1. I love this song! Thanks for the memories, Michele. Haven’t heard it in years. Reba’s version was a revelation! She has a better voice than Vicki Lawrence; it’s fuller and more fused with emotion. Please give my vote to Reba.

    Liked by 1 person

    • Hey Debbie, thanks for stopping by! The first vote of the day going to Reba. Glad the song brought back memories for you. That’s what I love about music…
      Thanks for your vote 🙂

      Like

  2. I like good story telling songs and I’ve always thought this was a pretty good one that was nicely constructed. The Lawrence version is definitely a good one, but it’s not definitive. I’m a Reba fan and I’ll give my vote to Reba.

    Arlee Bird
    Tossing It Out

    Liked by 1 person

  3. Hi, Michele!

    I haven’t heard this song in many years. I remember it making a big splash when Vicki released it in the early 70s. I love the back story you provided. It goes to show that sometimes, when you believe strongly in something, are passionate about it, trust your gut and persevere, you can do something the doubters thought you couldn’t. Vicki’s version is definitive. I can’t imagine it being sung by Liza Minnelli. The song would have worked well for Cher, I believe, and I wish she would have recorded it. Reba’s cover doesn’t bring anything new to the table and doesn’t grab me as much as Vicki’s original. Therefore I am giving my vote to Vicki Lawrence.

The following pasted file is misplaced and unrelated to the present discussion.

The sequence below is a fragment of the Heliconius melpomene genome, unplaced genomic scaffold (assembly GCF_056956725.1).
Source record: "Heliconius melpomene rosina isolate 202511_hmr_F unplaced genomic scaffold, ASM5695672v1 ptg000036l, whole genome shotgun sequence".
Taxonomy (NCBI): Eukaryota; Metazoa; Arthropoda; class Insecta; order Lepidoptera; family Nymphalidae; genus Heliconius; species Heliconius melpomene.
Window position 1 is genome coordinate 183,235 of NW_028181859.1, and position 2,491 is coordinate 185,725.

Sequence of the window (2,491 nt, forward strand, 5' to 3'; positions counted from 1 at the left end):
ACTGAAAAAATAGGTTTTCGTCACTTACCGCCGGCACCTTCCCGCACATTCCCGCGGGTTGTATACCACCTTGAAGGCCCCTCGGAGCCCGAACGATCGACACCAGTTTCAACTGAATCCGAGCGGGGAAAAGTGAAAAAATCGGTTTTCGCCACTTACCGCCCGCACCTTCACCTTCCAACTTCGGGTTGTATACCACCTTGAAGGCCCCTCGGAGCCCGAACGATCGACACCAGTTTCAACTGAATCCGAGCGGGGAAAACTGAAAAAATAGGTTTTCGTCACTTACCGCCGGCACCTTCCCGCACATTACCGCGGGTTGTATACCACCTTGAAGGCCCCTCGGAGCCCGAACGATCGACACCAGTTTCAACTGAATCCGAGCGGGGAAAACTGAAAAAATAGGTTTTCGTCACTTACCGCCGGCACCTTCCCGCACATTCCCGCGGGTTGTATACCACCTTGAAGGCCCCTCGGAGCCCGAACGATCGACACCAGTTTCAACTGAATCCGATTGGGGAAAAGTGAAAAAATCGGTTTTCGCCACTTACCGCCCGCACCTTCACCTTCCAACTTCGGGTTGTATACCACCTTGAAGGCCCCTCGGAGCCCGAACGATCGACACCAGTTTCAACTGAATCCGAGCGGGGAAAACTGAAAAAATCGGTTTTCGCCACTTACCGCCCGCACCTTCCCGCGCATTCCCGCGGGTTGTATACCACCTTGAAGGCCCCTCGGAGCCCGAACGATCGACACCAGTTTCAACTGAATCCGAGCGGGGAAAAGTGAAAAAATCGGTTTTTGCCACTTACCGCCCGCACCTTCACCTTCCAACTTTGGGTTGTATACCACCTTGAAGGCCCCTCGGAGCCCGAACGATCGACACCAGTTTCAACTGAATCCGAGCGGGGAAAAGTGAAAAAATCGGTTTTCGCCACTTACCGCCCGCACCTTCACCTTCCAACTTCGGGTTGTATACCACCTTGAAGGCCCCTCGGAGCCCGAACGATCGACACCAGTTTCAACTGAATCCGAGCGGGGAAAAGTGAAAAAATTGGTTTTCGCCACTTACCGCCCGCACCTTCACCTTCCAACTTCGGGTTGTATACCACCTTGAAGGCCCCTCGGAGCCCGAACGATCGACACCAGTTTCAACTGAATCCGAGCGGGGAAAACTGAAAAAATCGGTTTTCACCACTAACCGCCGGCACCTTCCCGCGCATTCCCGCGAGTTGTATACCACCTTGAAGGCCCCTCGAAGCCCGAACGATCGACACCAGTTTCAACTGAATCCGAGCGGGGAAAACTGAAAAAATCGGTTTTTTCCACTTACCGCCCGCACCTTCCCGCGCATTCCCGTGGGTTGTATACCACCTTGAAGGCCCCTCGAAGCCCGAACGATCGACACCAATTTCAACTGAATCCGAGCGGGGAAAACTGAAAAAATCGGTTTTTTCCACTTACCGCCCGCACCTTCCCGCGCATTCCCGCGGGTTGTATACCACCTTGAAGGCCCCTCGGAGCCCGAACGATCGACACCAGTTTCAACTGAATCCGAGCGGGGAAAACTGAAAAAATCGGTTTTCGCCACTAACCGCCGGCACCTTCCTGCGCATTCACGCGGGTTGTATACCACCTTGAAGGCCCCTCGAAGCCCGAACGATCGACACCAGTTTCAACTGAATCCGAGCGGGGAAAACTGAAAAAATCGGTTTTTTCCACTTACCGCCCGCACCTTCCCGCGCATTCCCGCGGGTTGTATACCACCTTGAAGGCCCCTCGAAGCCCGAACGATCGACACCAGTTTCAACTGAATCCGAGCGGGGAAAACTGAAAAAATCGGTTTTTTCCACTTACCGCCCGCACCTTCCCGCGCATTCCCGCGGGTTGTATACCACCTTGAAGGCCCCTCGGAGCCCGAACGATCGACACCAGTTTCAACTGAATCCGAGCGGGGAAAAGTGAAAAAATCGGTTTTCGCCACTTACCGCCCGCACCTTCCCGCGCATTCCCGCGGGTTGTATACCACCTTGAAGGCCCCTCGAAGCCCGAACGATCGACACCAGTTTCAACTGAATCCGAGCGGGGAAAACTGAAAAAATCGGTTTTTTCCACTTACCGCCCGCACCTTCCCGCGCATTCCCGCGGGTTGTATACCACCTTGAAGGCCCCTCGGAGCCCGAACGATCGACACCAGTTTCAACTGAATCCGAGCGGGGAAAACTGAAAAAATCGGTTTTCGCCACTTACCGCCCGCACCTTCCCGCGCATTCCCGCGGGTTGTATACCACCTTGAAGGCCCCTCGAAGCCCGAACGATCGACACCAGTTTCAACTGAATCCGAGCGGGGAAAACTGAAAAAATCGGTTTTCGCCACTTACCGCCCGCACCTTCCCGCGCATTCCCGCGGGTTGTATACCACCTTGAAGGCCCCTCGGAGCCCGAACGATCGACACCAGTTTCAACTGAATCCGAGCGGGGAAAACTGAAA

Thank you, dear friend Michele!

    Liked by 1 person

    • Ah, finally, a vote for the original! I’m glad that Vicki is getting a vote here. I admire her perseverance in getting this song produced…and what a treat taking it to Number 1!
      Thanks for your comments Shady…and for your vote. Much appreciated.

      Like

  4. Geez, I remember when this song came out and thinking, “Oh great, another slap on the South.” But I got over the attitude, and later saw, and enjoyed Reba McEntire in concert. She is one spunky entertainer!

    My vote is for Reba!

    Liked by 1 person

  5. I almost feel badly for Vicki Lawrence in this battle. She’s a tremendous performer, wonderful comedienne, great game show contestant, and quite attractive, and her version was super. Having said that, Reba’s was just a little super-er. She really had the voice for this, and so, in this battle of gorgeous redheads, Reba gets my vote.

    Liked by 1 person

    • Yeah, I’m surprised that Vicki isn’t getting more votes. Reba racks up yet another vote with yours. Thanks for coming by John.